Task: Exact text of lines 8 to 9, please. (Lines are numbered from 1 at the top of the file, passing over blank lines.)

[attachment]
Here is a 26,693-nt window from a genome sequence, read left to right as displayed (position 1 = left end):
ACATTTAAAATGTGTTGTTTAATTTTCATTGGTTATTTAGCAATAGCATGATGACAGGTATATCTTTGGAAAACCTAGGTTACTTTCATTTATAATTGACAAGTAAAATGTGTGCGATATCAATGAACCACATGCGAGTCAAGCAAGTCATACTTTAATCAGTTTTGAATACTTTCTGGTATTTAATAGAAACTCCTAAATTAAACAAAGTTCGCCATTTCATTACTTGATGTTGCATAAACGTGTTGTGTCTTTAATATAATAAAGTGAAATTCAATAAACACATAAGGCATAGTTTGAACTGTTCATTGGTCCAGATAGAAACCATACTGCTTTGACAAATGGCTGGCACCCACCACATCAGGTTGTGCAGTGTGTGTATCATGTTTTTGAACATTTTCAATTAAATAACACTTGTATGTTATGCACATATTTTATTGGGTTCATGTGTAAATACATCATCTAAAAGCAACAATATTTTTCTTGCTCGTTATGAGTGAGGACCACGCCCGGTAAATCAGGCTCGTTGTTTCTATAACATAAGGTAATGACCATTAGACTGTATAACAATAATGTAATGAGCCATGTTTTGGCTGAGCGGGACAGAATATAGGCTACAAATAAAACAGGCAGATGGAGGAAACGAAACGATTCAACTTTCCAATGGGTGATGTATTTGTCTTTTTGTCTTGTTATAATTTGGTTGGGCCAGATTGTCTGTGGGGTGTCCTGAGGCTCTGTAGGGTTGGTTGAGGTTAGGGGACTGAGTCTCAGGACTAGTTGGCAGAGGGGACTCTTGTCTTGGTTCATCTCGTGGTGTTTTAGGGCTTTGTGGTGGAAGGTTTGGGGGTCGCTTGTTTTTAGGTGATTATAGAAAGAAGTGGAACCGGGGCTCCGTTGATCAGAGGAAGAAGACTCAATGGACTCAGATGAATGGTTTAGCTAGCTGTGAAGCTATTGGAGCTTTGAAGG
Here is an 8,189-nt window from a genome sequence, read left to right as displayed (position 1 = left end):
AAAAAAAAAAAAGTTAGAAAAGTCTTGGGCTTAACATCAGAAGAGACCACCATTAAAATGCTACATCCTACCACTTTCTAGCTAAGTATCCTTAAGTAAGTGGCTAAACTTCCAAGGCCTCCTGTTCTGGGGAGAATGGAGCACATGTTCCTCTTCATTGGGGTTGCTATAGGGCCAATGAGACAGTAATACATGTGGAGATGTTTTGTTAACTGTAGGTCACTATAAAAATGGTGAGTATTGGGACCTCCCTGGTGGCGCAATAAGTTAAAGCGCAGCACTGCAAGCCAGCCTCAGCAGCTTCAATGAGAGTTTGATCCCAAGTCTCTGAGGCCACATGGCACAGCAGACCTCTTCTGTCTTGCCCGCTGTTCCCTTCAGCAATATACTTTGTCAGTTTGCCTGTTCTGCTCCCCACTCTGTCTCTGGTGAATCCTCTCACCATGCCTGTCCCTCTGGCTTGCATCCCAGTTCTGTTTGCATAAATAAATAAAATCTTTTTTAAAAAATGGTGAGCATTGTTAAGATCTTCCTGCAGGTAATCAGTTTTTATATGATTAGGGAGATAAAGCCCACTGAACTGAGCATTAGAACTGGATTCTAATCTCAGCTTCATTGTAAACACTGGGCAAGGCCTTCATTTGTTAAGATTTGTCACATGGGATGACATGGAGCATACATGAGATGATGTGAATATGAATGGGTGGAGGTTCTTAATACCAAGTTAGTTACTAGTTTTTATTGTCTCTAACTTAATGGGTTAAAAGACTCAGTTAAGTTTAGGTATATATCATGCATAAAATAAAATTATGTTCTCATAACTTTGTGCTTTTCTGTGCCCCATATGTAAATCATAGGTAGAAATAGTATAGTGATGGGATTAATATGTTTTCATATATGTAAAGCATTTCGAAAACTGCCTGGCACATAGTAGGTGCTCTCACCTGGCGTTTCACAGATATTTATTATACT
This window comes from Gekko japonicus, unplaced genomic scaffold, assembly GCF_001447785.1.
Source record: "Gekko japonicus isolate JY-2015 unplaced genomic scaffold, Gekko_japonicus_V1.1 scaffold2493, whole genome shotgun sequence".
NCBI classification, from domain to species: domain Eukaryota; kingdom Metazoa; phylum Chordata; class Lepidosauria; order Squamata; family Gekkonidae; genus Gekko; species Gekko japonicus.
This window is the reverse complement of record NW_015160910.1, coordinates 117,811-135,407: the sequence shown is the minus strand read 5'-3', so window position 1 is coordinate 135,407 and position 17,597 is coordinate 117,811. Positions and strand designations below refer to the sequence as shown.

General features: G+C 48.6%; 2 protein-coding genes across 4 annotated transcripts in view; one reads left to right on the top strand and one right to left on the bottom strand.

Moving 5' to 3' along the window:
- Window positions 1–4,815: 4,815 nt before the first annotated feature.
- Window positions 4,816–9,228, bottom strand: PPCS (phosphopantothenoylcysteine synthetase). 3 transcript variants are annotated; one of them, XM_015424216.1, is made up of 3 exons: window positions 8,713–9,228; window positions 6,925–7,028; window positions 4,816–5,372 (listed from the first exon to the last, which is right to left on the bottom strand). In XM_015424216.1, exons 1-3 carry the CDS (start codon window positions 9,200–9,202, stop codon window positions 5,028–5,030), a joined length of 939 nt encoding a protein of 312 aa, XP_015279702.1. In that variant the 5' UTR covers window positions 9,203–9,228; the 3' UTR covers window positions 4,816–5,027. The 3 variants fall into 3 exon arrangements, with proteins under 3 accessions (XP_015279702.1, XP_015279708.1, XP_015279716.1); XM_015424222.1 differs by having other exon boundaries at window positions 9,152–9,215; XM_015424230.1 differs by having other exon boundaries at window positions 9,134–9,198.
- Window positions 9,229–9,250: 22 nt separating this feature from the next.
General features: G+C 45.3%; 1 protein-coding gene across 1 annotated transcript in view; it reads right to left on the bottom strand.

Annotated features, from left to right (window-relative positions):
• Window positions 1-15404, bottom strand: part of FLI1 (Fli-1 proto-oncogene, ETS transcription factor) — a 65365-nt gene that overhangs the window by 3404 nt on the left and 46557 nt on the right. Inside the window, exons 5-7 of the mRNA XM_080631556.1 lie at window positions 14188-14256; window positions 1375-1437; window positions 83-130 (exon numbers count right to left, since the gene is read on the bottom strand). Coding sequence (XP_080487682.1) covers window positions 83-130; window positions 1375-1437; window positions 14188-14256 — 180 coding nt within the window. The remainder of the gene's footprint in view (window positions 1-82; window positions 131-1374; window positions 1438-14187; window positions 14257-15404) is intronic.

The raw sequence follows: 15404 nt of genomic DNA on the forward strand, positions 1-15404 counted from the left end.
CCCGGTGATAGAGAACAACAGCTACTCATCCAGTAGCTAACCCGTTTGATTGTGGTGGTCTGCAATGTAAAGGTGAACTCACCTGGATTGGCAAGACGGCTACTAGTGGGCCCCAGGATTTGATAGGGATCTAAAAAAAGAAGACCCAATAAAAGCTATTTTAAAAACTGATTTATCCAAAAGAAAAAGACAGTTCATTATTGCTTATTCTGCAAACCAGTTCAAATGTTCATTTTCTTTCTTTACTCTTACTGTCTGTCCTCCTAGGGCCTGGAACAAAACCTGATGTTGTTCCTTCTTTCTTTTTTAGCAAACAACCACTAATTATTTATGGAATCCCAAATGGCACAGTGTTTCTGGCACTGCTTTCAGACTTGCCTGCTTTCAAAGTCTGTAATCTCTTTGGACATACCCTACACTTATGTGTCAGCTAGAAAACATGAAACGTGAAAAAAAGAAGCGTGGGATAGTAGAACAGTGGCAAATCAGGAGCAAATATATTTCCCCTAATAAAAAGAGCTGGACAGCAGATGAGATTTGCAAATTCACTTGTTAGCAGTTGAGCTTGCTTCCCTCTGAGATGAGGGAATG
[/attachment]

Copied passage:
This window is the reverse complement of record NW_015160910.1, coordinates 117,811-135,407: the sequence shown is the minus strand read 5'-3', so window position 1 is coordinate 135,407 and position 17,597 is coordinate 117,811. Positions and strand designations below refer to the sequence as shown.

General features: G+C 48.6%; 2 protein-coding genes across 4 annotated transcripts in view; one reads left to right on the top strand and one right to left on the bottom strand.